Australian Competition and Consumer Commission (ACCC) has (29-Sep-2011) given final approval for a trans-Pacific alliance between Qantas Airways and American Airlines. "The ACCC does not consider that the joint business agreement [JBA] will have any anti-competitive effects, as Qantas and American Airlines do not currently provide any overlapping direct services on the trans-Pacific routes," chairman Rod Sims said, adding the JBA would benefit passengers. The airlines will coordinate operations on services between Australia/New Zealand and the US and on their respective services which support these trans-Pacific routes. The ACCC has previously authorised an alliance between Virgin Australia and Delta Air Lines on trans-Pacific routes. [more - original PR]
ACCC gives final approval to Qantas, American Airlines JV
You may also be interested in the following articles...
South Pacific aviation markets will be defined by China’s expansion
The nature of the South Pacific's geography makes finding the right partners for its airlines essential for their survival in international long haul markets – as most are.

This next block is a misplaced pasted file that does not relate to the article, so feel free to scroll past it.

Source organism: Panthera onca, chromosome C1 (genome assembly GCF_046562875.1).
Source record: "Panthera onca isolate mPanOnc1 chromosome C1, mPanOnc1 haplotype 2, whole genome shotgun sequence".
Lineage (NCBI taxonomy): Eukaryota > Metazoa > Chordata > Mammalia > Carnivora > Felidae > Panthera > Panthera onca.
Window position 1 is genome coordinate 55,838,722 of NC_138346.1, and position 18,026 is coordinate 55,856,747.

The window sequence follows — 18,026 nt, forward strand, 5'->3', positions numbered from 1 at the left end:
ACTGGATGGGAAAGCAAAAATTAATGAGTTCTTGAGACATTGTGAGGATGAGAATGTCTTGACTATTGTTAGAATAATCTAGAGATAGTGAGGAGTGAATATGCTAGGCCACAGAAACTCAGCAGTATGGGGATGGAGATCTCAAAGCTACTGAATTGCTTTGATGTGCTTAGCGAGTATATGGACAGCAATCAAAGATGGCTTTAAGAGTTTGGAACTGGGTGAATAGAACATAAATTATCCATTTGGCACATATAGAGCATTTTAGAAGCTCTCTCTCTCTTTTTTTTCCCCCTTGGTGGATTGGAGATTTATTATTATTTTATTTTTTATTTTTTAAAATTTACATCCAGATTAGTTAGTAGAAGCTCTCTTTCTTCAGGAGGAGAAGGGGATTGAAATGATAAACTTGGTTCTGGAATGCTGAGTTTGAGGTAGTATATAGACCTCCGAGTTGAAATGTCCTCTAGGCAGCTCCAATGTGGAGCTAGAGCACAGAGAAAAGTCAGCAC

The region is characterised by relatively liberal access regimes and by partnerships of varying levels – in New Zealand especially, where Air New Zealand’s international network is dominated by JVs. Virgin Australia has built a ‘virtual alliance’ alongside HNA, Singapore Airlines, Etihad and Delta, with very little of its own metal flying outside Australia. At Qantas Group, international performance has improved markedly following its Emirates partnership, as its operating focus has shifted from Europe toward Asia and North America, with local JVs, and close partnerships with American Airlines and China Eastern continuing to grow and mature.
For all airlines in the region, the China market will define much of the growth over the coming decade. (This report is taken from the Jul/Aug-2016 issue of CAPA's Airline Leader)
CAPA Perspectives: Tigerair Australia has finally lost its teeth
The Tigerair Australia adventure has rarely gone smoothly, but it has finally lost its teeth. Indeed it may cease to exist in the coming months with a possible rebranding. Originally part of the Singapore-based Tiger Airways Holdings, the carrier had bumpy beginnings culminating in the honour of being the first Australian airline to be grounded by CASA. Now fully-owned by Virgin Australia, to call Tiger stagnant in 2016 would under-represent a carrier flying less domestic ASKs than it was two years ago but with a larger fleet.